July 01, 2012

Bonding Roadside In Kolkata




Kolkata’s Madan Street is a busy street, located at an angle from Chittaranjan Avenue and sheltered by old buildings. On this street I saw more shops dealing in Transistor Radios, repairs and sale of new and old radios, than all the radio shops put together in my time on the streets elsewhere. I did not hear any radio playing though, unless I lost it in the sound of the bustling street.

In the shade of Subid Ali Mansion, shops, roadside hawkers, rickshaw pullers, and daily wage labourers throng the street in a maelstrom of activity, in time developing an easy familiarity from seeing one another day after day, year after year.

While contesting common space for survival on the street is a reality, occasionally spilling over into scarcely disguised hostility, it’s not uncommon for bonds to develop among those working the same street in similar or different capacities. Bonds that make them look out for each other.

Through the working day, in brief respites from hauling loads or other exertions, these bonds are renewed in brief encounters roadside where a shared beedi or jovial banter reinforces their sense of belonging to what is in essence an extended family, the ties occasioned for no better reason than that they live and work together on the same street.


17 comments:

Sarah Laurence said...

You seem to have captured their relationship in this photo very well. Nice to reconnect with you!

Upasna said...

bit cities have such innate connectedness at times through these similar streets/ metros/ etc. Makes them so human.

Vineeta Yashswi said...

Very well captured...

Riot Kitty said...

I feel like the people I see at coffee shops, etc., are often part of my extended social family. That is a great analogy.

Beth said...

It's hard not to enter into relationship with those we encounter every day; I'm grateful for this aspect of human social behavior and realize, sadly, it's one reason why Christians, Muslims and Jews co-existed for centuries in old cities like Damascus and Jerusalem.

Daisy said...

There is a sense of community among those who see each other every day. They can't help but become familiar, I think, when they must share the same spaces. Nice post, Anil. I really like the photo you took.

Anil P said...

Sarah Laurence: Thank you. Same here.

Upasna: Absolutely. Big City streets are connectors. I feel, as passageways to conduct city residents through their day, the city streets are instrumental in building camaraderie, fostering familiarity, and eventually 'binding' people.

Vineeta Yashswi: Thank you.

Riot Kitty: Absolutely. And 'familiarity' without active interaction usually survives very long.

Familiarity builds a comfort zone, induces a sense of security, and belonging, and eventually transforms into an extended family.

Beth: Absolutely. Everyday interactions are the basis for eventual acceptance, at least in most cases.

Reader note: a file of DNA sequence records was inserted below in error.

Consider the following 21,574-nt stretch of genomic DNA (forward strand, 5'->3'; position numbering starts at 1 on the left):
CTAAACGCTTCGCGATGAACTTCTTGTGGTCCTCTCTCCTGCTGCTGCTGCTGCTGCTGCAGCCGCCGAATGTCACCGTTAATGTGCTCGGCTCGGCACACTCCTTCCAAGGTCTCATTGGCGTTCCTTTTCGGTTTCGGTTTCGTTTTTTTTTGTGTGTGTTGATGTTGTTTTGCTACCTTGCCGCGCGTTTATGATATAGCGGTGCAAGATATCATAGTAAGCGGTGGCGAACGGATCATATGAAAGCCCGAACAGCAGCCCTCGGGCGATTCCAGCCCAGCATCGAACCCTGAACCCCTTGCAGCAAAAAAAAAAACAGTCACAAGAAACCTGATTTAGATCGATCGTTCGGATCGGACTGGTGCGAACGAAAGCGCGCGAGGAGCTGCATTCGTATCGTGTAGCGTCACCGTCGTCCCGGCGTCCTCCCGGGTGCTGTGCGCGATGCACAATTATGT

Daisy: True. There is. And like you said, they need to share the same spaces to give adaptability, and hence acceptability a decent chance. Thank you.

s.c said...

Great shot. Love it that you show us a normal streetshot. I don't see them often on a blog from your country. Thanks for showing.

Indian Bazaars said...

Really liked your photograph...i think it was as much the old signage of the shop as the two people in conversation!

marly youmans said...

Lovely warmth to that picture--in the colors as well as in the action... Just followed you on twitter, Anil!

Anil P said...

S.C.: Thank you.

Indian Bazaars: Thank you. That was what I actually aimed at. The Signage is uncommon as in its name, and the way it is spelled, and the two in conversation sounding the familiarity that comes from working the same street..

Marly Youmans: Thank you. It was that sort of a day, light turning golden, street bustling with life.

Shalu Sharma said...

Nice photo.

Coffee Messiah said...

Nice to see you're still sharing your World -
and what a World it is -
Thanks & Cheers!

Anil P said...

Shalu Sharma: Thank you.

Coffee Messiah: Thank you. Like they say The Show Must Go On ..... whether or not there's an audience for it :-)

lgsquirrel said...

Anil,
You probably have more recognition than you would ever need but I left an award for you on my blog. Please come by and pick it up.

Anil P said...

Lgsquirrel: Thank you for the mention, and for sending some sunshine my way. Appreciate it very much.

The best recognition is readers enjoying their time spent here, hopefully brightening their moments further by a bit.

I've never been great in carrying a tag forward, but that's never stopped me from thrilling in any I've received. :-)

S.D. said...

it is really awesome to hear that people in big cities still have time for each other ....:)